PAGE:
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Mainland schools attracting more HK applicants

(China Daily)    14:12, January 29, 2019

A group of non-Chinese-speaking students from Hong Kong visit a robot laboratory at South China University of Technology in Guangzhou, Guangdong province, in December. [Photo by Kathy Zhang/China Daily]

Mainland universities attracting more Hong Kong applicants

Students from ethnic groups in Hong Kong are discovering that the path to higher education may lead them to universities on the Chinese mainland.

This is a small and developing trend that is likely to grow as these multilingual students find their services in demand in countries taking part in the Belt and Road Initiative.

Hong Kong resident Hassan Shahul Hameed Nuaim Abul, 21, who was born in India, dropped out of the Hong Kong University of Science and Technology to continue his education in Guangzhou, capital of Guangdong province. He wants to be a doctor, but only the best students can pursue a career in medicine in Hong Kong. He was not one of them.

Abul, who moved to Hong Kong with his parents when he was 3, made the decision nearly two years ago to go to Southern Medical University in Guangzhou, a city at the heart of the Guangdong-Hong Kong-Macao Greater Bay Area.

The sophomore has never regretted his life-changing decision. He took up an offer from SMU and enrolled in its six-year bachelor of medicine and bachelor of surgery program.

"It was impossible for me to apply for a bachelor's program in medicine in Hong Kong. That's only for the very top students," Abul said.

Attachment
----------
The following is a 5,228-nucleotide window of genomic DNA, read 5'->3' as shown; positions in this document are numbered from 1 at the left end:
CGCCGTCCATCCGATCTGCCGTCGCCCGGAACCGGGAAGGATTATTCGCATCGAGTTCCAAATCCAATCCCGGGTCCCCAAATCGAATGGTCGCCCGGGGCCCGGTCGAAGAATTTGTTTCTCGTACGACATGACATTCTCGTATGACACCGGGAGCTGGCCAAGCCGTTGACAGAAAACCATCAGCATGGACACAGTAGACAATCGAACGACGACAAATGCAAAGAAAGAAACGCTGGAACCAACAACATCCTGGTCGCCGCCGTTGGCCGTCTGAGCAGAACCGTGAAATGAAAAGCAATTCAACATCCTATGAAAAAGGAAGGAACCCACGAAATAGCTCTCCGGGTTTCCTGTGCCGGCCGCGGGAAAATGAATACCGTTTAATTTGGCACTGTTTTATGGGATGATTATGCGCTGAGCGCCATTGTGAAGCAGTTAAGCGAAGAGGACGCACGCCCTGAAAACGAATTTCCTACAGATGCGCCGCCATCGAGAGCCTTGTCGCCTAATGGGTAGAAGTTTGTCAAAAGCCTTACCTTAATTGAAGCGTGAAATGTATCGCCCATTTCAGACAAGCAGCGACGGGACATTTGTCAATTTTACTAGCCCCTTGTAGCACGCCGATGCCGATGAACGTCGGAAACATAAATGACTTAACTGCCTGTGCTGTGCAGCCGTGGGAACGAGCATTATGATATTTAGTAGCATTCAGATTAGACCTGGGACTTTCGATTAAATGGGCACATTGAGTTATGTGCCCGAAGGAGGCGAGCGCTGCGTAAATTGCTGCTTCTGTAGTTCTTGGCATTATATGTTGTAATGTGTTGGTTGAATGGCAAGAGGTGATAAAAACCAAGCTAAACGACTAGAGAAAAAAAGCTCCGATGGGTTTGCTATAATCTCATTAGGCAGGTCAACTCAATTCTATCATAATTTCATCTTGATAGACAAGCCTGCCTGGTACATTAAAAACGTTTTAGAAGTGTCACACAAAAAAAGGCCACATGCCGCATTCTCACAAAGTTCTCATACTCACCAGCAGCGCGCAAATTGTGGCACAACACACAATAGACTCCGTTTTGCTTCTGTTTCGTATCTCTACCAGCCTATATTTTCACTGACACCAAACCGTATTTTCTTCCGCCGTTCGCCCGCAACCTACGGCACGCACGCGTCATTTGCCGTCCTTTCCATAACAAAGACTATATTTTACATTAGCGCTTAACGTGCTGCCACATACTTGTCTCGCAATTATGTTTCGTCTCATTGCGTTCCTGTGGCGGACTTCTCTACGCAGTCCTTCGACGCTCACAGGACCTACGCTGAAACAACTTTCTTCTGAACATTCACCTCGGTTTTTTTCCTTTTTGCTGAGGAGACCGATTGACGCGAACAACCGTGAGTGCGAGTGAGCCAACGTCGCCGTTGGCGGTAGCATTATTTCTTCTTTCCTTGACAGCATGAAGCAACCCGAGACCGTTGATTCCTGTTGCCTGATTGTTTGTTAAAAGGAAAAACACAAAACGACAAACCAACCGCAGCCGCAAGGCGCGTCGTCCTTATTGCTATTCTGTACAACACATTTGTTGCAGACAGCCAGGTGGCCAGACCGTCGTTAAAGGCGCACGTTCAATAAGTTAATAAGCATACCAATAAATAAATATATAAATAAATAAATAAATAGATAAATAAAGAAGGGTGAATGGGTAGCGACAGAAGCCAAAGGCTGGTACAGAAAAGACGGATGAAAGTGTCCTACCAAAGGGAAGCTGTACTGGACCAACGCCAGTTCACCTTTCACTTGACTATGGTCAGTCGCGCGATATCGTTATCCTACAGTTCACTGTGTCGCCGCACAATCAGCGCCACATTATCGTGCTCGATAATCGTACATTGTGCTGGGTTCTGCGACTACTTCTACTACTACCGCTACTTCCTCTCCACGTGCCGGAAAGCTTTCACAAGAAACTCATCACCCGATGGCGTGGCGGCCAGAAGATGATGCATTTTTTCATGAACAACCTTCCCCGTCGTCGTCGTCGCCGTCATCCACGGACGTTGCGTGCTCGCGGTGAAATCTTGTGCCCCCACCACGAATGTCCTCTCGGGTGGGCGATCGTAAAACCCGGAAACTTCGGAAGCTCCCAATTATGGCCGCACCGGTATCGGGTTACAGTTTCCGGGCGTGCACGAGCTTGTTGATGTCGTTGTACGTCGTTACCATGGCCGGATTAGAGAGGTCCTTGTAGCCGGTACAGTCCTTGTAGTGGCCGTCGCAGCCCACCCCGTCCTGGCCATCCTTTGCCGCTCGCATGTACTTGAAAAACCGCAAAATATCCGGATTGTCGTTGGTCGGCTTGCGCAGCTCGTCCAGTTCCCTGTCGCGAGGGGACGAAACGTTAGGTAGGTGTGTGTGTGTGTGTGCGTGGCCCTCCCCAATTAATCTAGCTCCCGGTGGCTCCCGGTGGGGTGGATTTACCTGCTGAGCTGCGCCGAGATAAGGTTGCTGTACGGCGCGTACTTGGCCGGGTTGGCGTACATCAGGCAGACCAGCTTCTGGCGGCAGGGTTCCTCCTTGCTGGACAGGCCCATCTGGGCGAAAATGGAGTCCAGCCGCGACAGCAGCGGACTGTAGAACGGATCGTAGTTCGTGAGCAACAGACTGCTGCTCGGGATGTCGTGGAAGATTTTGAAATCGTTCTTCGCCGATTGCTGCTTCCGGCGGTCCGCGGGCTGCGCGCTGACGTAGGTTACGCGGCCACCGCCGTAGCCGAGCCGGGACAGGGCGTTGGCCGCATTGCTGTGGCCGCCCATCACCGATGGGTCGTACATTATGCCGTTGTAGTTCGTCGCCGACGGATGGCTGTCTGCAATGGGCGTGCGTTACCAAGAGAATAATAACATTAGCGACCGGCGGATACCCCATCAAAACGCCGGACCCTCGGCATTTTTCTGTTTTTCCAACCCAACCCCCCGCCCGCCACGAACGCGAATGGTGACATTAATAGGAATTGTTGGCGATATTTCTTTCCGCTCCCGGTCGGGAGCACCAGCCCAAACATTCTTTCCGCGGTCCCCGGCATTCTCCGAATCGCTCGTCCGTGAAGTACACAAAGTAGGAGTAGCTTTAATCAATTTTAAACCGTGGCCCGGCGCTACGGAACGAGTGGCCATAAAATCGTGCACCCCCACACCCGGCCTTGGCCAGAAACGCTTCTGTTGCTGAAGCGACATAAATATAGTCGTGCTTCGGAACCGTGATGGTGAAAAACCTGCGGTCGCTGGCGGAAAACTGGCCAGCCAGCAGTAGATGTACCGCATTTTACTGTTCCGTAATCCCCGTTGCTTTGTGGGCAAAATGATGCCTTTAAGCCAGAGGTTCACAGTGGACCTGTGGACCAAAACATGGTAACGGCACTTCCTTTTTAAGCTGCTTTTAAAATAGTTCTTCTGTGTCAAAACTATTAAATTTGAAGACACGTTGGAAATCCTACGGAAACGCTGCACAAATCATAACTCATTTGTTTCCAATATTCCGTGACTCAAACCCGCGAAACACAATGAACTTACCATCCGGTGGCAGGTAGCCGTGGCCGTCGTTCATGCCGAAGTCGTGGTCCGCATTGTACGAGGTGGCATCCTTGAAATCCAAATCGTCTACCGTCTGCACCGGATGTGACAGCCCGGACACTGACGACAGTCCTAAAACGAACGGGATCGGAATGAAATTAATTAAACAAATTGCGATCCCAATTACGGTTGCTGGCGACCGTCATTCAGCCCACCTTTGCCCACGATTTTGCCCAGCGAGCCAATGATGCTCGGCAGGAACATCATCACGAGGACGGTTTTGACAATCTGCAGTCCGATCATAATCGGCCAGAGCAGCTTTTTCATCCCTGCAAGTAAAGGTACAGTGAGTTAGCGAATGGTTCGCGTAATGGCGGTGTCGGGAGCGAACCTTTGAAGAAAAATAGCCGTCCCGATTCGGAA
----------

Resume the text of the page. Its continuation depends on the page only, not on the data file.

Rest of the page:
In the city, only the University of Hong Kong and the Chinese University of Hong Kong have faculties of medicine. Competition for enrollment is so fierce that only the top secondary school graduates can gain admission.

Data from Hong Kong's Joint University Programs Admissions System show that 269 out of 46,346 applicants were offered places in medicine at the two universities last year. The 269 included the six top scorers in the city's 2018 Diploma of Secondary Education examination.

Facing those odds, Abul thought that studying on the mainland was a good option for higher education.

After comparing several medical universities in India, Malaysia and Guangzhou, he chose to stay close to home, where there are fewer language barriers and the chance of becoming homesick is not so high.

He has enjoyed meeting people in Guangzhou, who are surprised that he speaks Cantonese. "Sometimes, I order food in the canteen in Cantonese," he said. "The language is not a challenge for me."


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(Web editor: Liang Jun, Bianji)

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